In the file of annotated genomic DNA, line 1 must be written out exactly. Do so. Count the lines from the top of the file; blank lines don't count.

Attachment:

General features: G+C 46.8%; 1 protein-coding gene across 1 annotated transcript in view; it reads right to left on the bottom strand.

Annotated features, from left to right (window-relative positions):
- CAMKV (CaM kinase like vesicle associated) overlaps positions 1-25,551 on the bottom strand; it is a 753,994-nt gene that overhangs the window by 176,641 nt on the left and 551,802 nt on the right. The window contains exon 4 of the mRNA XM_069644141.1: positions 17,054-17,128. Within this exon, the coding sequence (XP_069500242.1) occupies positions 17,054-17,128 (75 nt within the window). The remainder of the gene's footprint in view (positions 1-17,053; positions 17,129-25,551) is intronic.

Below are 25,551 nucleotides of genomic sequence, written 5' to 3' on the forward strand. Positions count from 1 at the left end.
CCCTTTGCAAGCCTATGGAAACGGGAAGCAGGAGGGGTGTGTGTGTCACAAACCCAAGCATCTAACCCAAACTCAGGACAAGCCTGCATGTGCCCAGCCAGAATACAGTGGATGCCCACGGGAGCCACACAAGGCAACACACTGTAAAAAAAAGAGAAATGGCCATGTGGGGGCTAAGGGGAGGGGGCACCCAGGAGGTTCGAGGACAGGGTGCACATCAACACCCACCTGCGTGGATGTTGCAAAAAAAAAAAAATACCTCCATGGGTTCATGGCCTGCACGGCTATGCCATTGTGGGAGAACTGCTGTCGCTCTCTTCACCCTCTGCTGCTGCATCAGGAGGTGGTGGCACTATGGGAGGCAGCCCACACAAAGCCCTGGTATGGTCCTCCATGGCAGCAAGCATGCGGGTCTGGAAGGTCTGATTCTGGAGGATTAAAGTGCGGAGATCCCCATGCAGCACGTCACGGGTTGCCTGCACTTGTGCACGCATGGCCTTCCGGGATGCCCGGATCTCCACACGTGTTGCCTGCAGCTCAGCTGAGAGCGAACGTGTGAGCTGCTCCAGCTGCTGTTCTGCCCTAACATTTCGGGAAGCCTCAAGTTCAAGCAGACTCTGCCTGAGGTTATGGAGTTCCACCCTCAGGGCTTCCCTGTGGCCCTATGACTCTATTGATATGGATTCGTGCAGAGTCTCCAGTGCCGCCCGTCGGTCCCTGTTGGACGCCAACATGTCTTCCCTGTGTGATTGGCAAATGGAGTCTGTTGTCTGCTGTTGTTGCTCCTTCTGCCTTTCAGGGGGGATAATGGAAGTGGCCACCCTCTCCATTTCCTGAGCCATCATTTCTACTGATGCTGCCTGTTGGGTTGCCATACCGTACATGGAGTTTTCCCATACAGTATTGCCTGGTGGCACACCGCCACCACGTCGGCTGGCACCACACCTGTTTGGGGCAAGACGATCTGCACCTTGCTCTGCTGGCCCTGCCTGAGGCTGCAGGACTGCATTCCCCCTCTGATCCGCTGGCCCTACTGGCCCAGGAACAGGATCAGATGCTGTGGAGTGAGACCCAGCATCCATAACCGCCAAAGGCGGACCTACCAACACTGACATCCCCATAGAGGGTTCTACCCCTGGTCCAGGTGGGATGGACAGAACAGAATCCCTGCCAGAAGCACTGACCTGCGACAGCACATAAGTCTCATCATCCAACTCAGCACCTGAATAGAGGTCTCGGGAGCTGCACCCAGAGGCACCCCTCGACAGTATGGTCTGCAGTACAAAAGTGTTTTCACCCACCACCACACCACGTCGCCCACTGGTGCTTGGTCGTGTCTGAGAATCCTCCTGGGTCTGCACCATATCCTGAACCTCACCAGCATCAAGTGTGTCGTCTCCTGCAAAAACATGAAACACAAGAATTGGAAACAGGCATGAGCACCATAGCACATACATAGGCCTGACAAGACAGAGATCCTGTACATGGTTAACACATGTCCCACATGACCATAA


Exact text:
General features: G+C 46.8%; 1 protein-coding gene across 1 annotated transcript in view; it reads right to left on the bottom strand.